Since then the interminable series of wars that have battered the Middle East are essentially explained by the contest that has seen the major imperialist powers and the producing countries as protagonists, all interested in shares of oil revenues. A permanent conflict has systematically escaped any attempt at concerted management, yet another demonstration of the impossibility of quelling the irrepressible greed that characterizes each faction of the ruling class.

"The only wheels which political economy sets in motion are greed, and the war amongst the greedy – competition", wrote Marx in the 1844 manuscripts concerning alienated labor. Marxism defies any moralistic connotation here; the real engine of this greed is nothing other than the need to valorize capital, while human behaviors only subject themselves to this imperative.

Already in the summer of 2019 some tensions on oil prices suggested that they could jeopardize the shale oil industry, then flourishing in the United States and Canada. In August there was talk of a possible bursting of the bubble. In the United States, the extractive industry has made it possible to compensate for the stagnation in the manufacturing sector which in the last 12 years has not yet managed to recover its 2007 production peak. If US manufacturing is indexed at 100 in 2007, in 2019 the index was still at 96, whereas for industry in general, also including mining, it reached 103.8. The 7.8 percent difference was due almost exclusively to the increased production of shale oil.

The real amount of oil production in the various countries can only be known roughly. Part of it escapes the official figures, both to circumvent cartel agreements such as those of OPEC and to hide transactions on the so-called spot markets, in which the exchange takes place with the immediate payment of the equivalent value.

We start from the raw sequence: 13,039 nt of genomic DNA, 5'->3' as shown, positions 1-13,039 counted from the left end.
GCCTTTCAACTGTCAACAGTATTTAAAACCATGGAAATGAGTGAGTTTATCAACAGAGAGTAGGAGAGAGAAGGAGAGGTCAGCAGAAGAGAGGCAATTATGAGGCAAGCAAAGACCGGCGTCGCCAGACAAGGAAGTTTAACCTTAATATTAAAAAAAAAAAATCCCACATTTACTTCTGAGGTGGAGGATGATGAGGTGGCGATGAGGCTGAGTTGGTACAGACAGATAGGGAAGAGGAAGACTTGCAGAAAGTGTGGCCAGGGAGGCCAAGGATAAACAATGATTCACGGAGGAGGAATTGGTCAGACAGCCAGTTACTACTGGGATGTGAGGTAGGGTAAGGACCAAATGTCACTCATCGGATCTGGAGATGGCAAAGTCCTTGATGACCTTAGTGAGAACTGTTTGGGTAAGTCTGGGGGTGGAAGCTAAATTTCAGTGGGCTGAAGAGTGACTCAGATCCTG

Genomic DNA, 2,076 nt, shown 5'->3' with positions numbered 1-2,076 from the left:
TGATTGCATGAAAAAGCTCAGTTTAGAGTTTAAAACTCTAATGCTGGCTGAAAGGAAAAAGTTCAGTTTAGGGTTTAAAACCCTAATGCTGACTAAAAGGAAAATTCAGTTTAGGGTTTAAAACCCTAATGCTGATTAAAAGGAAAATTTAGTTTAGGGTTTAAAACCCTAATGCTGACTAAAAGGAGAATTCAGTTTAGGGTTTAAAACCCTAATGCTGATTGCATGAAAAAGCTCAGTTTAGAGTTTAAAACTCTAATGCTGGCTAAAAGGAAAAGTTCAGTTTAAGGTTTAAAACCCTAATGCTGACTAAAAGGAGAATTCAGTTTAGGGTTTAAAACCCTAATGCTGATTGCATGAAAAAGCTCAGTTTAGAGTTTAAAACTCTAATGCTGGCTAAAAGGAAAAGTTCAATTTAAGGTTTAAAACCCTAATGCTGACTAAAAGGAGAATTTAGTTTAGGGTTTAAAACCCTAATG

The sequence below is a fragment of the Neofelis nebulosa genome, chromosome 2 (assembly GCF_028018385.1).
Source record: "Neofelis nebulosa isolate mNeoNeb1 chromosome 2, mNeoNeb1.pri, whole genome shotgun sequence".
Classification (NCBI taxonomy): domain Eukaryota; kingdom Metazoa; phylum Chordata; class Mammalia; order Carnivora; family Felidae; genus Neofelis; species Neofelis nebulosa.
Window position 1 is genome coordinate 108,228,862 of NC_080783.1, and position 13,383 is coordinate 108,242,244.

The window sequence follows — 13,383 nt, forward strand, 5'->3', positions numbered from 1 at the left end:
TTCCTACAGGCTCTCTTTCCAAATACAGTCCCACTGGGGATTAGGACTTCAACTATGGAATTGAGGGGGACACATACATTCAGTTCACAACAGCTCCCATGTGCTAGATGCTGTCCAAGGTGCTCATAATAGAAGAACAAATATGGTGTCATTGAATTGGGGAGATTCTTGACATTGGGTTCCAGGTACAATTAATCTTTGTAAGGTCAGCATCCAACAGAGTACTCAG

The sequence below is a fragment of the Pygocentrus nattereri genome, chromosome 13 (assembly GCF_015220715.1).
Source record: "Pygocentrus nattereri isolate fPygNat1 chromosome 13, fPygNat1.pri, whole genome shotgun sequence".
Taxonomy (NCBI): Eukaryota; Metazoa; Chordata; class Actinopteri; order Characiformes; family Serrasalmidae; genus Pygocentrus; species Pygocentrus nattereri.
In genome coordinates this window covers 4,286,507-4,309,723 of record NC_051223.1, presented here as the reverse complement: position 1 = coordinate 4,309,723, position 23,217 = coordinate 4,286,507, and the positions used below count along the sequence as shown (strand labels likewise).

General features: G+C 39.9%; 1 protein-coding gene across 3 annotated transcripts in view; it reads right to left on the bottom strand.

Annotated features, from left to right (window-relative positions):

We can therefore give some credit to what was stated by the former boss of the Italian petroleum company Eni, and current vice president of the Rothschild Bank, Paolo Scaroni, who stated in Il Sole 24 Ore on March 29 that the current oil price war was started by the United States, which in recent years has increased production by 4 million barrels per day, becoming the world’s leading producer.

From these data we can draw three considerations. The first is that, since world oil production has remained stagnant over the last four years at 100 million barrels per day, the four million more barrels produced by the United States have subtracted market shares from other countries. The second, that this explains why Trump has wanted to tear up the Iranian nuclear agreement by imposing economic sanctions that have drastically reduced Iran’s energy exports. The third, if world crude oil production has been stagnant for four years, this means that the global production of industrial products has also lagged behind, in line with the general fall in prices of all raw materials.